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Dr. Mike Roizen
Dr. Mike Roizen is chief medical officer at the Cleveland Clinic Wellness Institute, an award-winning author, and has been the doctor to eight Nobel Prize winners and more than 100 Fortune 500 CEOs.

Dr. Mike Roizen

Tags: sperm count | diabetes | cell phones | dr. roizen

Improving Sperm Concentration and Count

Michael Roizen, M.D. By Wednesday, 29 November 2023 04:14 PM EST Current | Bio | Archive

Male fertility in the U.S. is declining. From 1973 to 2011, sperm concentration plummeted by 52%. Today, around 9% of guys of reproductive age experience fertility challenges.

Reasons for that decline may include the epidemics of obesity and Type 2 diabetes, the use of certain medications, excess alcohol intake, and abuse of recreational drugs. Environmental factors such as endocrine disruptors, pesticides, and radiation may also be involved.    

Fortunately, guys are finally talking about the topic more openly, allowing for better diagnosis and treatment.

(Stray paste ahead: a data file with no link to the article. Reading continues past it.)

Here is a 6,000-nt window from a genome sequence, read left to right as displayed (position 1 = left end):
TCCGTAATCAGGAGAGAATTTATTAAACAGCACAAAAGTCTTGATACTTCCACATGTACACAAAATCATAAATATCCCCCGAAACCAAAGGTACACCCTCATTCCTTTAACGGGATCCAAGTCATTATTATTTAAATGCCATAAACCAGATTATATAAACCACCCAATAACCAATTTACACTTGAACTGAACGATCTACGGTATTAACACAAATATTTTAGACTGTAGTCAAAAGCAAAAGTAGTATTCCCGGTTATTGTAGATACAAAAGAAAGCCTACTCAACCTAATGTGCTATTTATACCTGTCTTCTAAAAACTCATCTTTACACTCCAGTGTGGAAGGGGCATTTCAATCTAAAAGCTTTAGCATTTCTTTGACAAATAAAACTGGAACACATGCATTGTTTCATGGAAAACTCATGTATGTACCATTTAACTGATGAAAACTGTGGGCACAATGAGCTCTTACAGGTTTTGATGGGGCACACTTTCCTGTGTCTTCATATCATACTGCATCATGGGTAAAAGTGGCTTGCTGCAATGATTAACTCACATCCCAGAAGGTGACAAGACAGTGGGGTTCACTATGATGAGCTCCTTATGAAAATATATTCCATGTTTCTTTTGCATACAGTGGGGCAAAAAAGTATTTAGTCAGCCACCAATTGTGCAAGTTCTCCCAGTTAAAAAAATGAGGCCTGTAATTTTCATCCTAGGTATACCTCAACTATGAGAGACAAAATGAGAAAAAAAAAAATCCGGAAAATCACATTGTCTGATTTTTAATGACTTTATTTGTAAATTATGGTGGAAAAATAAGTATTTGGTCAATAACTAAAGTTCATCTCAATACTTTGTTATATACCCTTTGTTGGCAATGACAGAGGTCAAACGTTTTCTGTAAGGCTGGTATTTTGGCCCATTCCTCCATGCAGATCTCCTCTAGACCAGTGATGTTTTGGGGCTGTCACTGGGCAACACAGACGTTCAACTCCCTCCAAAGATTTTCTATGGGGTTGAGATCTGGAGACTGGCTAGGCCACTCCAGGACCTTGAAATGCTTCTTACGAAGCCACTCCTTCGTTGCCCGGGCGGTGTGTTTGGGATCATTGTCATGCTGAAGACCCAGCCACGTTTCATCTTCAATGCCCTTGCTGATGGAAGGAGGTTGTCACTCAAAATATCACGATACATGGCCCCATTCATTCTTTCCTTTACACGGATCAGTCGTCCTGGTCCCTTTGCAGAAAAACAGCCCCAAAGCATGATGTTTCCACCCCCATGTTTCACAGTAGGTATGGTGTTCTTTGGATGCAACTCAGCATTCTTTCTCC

For example, chef Gordon Ramsey (who now has six children) has explained the struggles he faced. "I had a very low sperm count, on the back of standing in the kitchen for that length of time close to the stove," he said.

A new study suggests another possible culprit: cell phones.

A team from the University of Geneva tracked the sperm quality of 2,886 Swiss men ages 18 to 22. They found that over several years, there was a 21% decrease in sperm concentration for frequent phone users (over 20 times a day) compared to rare users (one or fewer times weekly).

What may help counter this trend?

Improved lifestyle choices such as regular exercise, avoiding personal care products that are not made with all-natural substances, regular sleep, and especially stress management may increase fertility.

A multivitamin may also help. And according to a meta-study in the International Journal of Reproductive BioMedicine, taking antioxidant supplements, vitamin C, vitamin E, and CoQ10 improves semen concentration in infertile men.

© King Features Syndicate

A team found that over several years, there was a 21% decrease in sperm concentration for frequent phone users compared to rare users.
sperm count, diabetes, cell phones, dr. roizen
Wednesday, 29 November 2023 04:14 PM
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